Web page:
Author's Notes:

I'm back. He's back. Not sure how he feels about that ;) Chapter One only. The rest is on my site.

October 19th 2013

'Time.' Straker glanced around the Control room before swinging the microphone around and leaning forward to speak. 'All sensors to maximum. All stations Red Alert.' A satisfying silence. No unnecessary noise, no distracting replies, just a well-trained workforce in action. Foster looked up from the satellite image he was studying.

'Here it comes.'

Penumbral lunar eclipse. Not uncommon, but with solar activity rendering the Antarctic satellite system temporarily out of contact, the whole continent was an open target for any UFO fortunate enough to get past the lunar defences. Straker stood there, arms folded and watching as satellite images displayed the lunar surface turning red, Ford concentrating on the sensors, head tilted to one side as if he was listening to some faint, far-away sound, Foster tapping his fingers soundlessly on his thigh. Alec, out of contact at the other end of the world would be listening as well.

They were all waiting.

October 27th 2013

'mnnfh..' A hand reached out, fingers stretching for the source of the noise, then pulling the phone back into the warmth under the duvet. 'Straker.' More of a grunt than a word, but at least he was awake, even if not particularly lucid.

'Alec. You awake Ed?'

It was enough to bring him to full wakefulness, though the chill in the air as he sat up would have had the same effect. Three in the morning and the temperature low enough to make him shiver as he rubbed his face to waken sleep-filled eyes. 'Awake. What's up?'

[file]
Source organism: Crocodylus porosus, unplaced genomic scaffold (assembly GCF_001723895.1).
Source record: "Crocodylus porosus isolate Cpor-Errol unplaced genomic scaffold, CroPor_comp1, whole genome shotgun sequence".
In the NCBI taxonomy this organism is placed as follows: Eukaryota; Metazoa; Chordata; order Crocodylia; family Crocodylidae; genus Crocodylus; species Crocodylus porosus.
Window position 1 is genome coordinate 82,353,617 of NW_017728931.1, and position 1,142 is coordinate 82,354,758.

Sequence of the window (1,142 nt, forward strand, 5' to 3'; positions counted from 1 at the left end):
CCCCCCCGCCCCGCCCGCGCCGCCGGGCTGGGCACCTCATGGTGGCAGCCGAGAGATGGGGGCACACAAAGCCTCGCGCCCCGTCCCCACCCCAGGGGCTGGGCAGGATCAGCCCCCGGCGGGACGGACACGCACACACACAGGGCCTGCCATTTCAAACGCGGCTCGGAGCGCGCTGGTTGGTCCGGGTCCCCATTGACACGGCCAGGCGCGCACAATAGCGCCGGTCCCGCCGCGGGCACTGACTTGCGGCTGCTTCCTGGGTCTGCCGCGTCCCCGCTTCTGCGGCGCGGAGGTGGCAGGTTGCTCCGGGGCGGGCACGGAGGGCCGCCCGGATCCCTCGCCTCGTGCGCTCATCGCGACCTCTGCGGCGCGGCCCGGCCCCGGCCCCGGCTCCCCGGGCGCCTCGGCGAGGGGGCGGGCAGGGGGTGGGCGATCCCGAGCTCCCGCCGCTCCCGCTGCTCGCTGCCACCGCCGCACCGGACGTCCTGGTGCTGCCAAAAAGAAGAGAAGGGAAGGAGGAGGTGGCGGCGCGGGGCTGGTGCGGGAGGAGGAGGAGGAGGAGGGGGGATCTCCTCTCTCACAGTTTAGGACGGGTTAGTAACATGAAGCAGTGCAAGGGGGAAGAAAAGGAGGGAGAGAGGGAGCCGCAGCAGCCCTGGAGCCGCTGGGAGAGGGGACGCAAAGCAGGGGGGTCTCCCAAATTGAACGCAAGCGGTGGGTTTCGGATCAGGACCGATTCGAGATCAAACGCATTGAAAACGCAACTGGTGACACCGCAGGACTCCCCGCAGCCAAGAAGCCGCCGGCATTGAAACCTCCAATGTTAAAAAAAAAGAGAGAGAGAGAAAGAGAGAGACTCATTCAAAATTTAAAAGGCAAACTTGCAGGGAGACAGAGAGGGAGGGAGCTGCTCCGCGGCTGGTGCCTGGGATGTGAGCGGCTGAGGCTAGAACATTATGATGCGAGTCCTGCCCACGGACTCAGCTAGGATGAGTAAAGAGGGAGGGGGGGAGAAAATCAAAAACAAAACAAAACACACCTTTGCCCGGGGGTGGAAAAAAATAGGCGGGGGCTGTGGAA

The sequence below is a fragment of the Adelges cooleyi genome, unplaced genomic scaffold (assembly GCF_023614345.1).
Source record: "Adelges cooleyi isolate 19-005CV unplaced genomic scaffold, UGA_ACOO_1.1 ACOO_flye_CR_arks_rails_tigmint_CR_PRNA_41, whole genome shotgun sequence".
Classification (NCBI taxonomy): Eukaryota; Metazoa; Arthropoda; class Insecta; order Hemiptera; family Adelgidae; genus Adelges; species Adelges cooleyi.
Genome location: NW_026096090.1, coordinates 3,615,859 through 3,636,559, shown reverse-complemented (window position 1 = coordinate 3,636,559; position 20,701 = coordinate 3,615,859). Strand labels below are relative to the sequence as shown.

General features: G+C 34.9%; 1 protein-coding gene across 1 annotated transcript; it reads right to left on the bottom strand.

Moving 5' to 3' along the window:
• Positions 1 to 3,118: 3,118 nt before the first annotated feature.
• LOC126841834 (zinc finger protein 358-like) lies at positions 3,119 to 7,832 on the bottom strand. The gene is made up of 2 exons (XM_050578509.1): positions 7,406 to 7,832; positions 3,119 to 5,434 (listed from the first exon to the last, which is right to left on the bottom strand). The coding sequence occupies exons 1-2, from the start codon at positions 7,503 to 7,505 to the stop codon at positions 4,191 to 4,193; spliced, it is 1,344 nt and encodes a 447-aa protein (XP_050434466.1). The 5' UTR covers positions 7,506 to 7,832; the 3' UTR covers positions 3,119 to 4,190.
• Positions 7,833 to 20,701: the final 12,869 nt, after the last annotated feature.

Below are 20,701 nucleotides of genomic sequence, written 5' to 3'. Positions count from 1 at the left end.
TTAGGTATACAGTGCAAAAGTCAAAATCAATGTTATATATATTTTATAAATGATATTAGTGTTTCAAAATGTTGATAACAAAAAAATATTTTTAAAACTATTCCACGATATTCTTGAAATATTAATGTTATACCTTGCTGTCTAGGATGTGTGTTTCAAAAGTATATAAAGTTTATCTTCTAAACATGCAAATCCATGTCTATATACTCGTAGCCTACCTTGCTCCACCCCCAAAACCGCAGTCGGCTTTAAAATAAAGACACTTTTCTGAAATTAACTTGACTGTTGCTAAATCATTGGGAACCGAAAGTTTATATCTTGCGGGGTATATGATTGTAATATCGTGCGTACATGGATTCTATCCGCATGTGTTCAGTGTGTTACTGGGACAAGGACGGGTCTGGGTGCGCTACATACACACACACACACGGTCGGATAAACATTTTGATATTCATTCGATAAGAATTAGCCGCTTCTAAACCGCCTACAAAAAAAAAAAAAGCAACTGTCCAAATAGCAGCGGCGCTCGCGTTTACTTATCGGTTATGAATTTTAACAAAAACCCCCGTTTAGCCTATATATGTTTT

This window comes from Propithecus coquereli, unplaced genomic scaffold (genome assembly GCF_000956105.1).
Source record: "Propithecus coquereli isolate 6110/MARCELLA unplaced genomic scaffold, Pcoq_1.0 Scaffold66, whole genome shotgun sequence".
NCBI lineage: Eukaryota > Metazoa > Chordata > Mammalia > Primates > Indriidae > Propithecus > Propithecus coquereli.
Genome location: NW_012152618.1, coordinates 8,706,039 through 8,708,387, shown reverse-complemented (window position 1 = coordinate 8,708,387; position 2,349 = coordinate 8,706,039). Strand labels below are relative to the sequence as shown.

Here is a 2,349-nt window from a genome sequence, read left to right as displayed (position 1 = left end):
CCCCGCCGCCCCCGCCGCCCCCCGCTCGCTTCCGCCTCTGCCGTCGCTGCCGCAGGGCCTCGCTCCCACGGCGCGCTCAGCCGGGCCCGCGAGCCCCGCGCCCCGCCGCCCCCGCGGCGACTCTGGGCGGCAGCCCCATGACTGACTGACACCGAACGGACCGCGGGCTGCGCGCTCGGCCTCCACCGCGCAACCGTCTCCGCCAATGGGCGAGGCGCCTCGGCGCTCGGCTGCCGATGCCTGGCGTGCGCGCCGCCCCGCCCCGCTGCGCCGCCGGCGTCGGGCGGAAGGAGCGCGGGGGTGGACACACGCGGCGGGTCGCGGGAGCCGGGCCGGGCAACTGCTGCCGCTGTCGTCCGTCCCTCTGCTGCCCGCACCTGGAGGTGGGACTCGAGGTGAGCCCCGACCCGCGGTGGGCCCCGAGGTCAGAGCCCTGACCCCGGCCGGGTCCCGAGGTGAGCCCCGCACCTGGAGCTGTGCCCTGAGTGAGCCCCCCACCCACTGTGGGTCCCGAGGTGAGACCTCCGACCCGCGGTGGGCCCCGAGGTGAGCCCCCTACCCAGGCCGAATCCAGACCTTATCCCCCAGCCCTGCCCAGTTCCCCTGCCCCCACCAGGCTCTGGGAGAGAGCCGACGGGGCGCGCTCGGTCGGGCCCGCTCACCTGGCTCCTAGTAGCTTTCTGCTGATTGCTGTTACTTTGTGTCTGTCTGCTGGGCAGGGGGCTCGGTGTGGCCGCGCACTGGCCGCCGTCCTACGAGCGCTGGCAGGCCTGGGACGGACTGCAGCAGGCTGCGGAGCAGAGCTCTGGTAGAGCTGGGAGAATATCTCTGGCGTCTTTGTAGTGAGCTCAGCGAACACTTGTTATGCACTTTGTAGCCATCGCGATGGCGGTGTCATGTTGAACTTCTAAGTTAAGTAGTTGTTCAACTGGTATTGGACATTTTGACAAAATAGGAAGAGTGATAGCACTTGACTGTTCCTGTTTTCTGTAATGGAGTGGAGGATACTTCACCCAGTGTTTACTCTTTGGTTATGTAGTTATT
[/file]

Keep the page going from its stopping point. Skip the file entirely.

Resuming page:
'Amundsen-Scott weather control found an unusual spike in gamma readings. Reported it to me straight away. I suspect it might be that UFO that slipped in during the communications blackout. Several hundred miles from the pole, and –'

'Can you get a flight out to the area?' Straker was on his feet now and heading for the bathroom.

'No chance. Too mountainous to access by plane. Wisconsin Range; glaciers, crevasses, rock outcrops, you name it. Terrain looks absolutely lethal. We're going to get close as we can by aerocopter but it'll have to be Ski-doos from there. Might take couple of days, depends on the topography and the weather conditions.'

'Who are you planning to take?' He began running water in the handbasin, one hand reaching for the shaving foam. 'Hold that, Alec. I'll get a flight down to you. I want to see what's there for myself. If it's a UFO after so many days without self-destructing, it has to be under the ice. You know what that means.'

'Sure, but I can get out there in two days or less. It's going to take you 24 hours, maybe longer, to get down here to start with. Trust me. I know what I'm doing.' The confidence in the Londoner's voice was unmistakable and Straker paused.

'I know, Alec. That's why you're there, just for this eventuality. But I expected any UFO to use the blackout just as a corridor to get somewhere habitable. Not land in some god-forsaken frozen glacier.'

'Damage from the interceptors? Minto did say he thought he'd hit it.'